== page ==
“I hereby authorize xxx, my patient, to donate plasma up to two times per week.”
I moved to Cleveland over the summer to start work as a full-time primary care internist. Within a few weeks, I started receiving a form in my mailbox that I had never seen during my training in San Francisco: an authorization request for my patients to donate their plasma.
By the time the fourth form came, I realized that plasma donation was more than an altruistic fad that happened over Cleveland summers. What I eventually learned was that our patients line up for hours, twice a week, to trade their time and plasma for money. The money — $20 per session — is used to pay rent or bills. The plasma is used to create expensive biologic intravenous medications like IVIG and clotting factors.
I admit I was ignorant about plassing: the colloquial name for paid plasma donation. My first step was to look at a map. I found three plasma donation centers in Cleveland, a city which counts under 250,000 adult residents. The centers are in the Cudell, Clark-Fulton, and Buckeye neighborhoods. Zero are in San Francisco. I hadn’t just looked the other way during my training. These centers are situated in the poorest neighborhoods, and while some poor people do find a way to live in San Francisco, poor neighborhoods have vanished there.
No shortage of plasma donation center locations in Cleveland in high-poverty neighborhoods.
What is plasma? Plasma is whole blood minus blood cells and platelets. When our patients give plasma, a wide needle and tube is placed in their arm to draw out whole blood. The whole blood is run through a machine that filters out blood cells and platelets, then adds salt water and returns the blood to the donor. The protein-rich plasma goes to the plasma donation center. Donors go through screenings before they are permitted to give plasma that include blood tests and a questionnaire about risky behavior. In some cases, potential donors must provide an authorization form from their primary care provider, like the ones that show up in my mailbox.
The health risks of giving plasma are unclear. The American Red Cross allows volunteers to donate only once every 28 days and 13 times per year due to perceived risks of more frequent plasma donation.
In the case of plasma donation centers, “donation” and “donor” are misnomers. Each center promises $50 for each of the first two sessions, and $20 per session after that. The plasma centers say that the payment is compensation for the time donors spent giving plasma, not the plasma itself. That way, they can continue to call it a “donation.” The American Red Cross, on the other hand, does not offer cash for blood products, due to concern that it would incentivize donors to lie, potentially increasing the risk of transmitting infectious diseases through the blood supply.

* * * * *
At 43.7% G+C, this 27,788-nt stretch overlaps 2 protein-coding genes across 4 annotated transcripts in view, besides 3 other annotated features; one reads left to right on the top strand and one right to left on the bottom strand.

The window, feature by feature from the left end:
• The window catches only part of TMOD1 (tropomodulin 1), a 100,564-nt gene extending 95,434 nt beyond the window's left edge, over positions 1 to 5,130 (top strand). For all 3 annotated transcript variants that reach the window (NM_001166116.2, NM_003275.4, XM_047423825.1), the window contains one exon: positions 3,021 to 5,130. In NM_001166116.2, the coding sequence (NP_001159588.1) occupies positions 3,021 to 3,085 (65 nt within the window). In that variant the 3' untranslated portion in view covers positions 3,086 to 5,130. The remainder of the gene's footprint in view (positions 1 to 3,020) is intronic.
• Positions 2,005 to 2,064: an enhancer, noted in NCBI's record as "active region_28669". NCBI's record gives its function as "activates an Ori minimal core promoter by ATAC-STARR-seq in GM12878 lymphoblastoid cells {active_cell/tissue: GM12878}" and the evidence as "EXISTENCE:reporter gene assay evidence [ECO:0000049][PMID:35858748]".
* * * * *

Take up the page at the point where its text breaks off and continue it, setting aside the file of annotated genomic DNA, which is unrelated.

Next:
According to an article in the Atlantic, “The Twisted Business of Donating Plasma,” the total number of plasma donations nearly doubled in five years: from 12.5 million in 2006 to 23 million in 2011. The plasma therapeutics market — sales of drugs made with collected plasma — nearly tripled from $4 billion to $11 billion between 2008 and 2014. Plasma from paid donors in the United States make up 70 percent of the world’s supply, the author writes, earning the U.S. the distinction in the industry as “the OPEC of plasma collections.”
This is not a description of a dystopian future. This is now, in the community where I live and work, and likely in your community.
Have times gotten so desperate that people need to sell their plasma to make ends meet? Yes, they have.
In the book, $2.00 a Day: Living on Almost Nothing in America, Kathryn Edin and Luke Shaefer write about the rise of extreme poverty in the U.S. They use census data to estimate that 1.5 million households lived on incomes of $2.00, or less, per person per day in 2011, double the number in 1996, when welfare reform legislation was passed. The authors write about the lives of people in Cleveland, Chicago, rural Tennessee, and the Mississippi Delta, who subsist on virtually no income. Plasma donation is one of their survival strategies.
Back at my mailbox, I struggle with the decision of whether to sign the forms asking for permission to take my patients’ plasma. Do I authorize an opportunity that will provide up to $80 a month for my patients who may have no other source of income? Or do I decline their request based on the shady ethics of the plasma centers and the potential health effects of losing the protein rich fluid that holds their blood cells? For most, I choose to sign.
David Margolius is an internal medicine physician who blogs at Building Better Primary Care.
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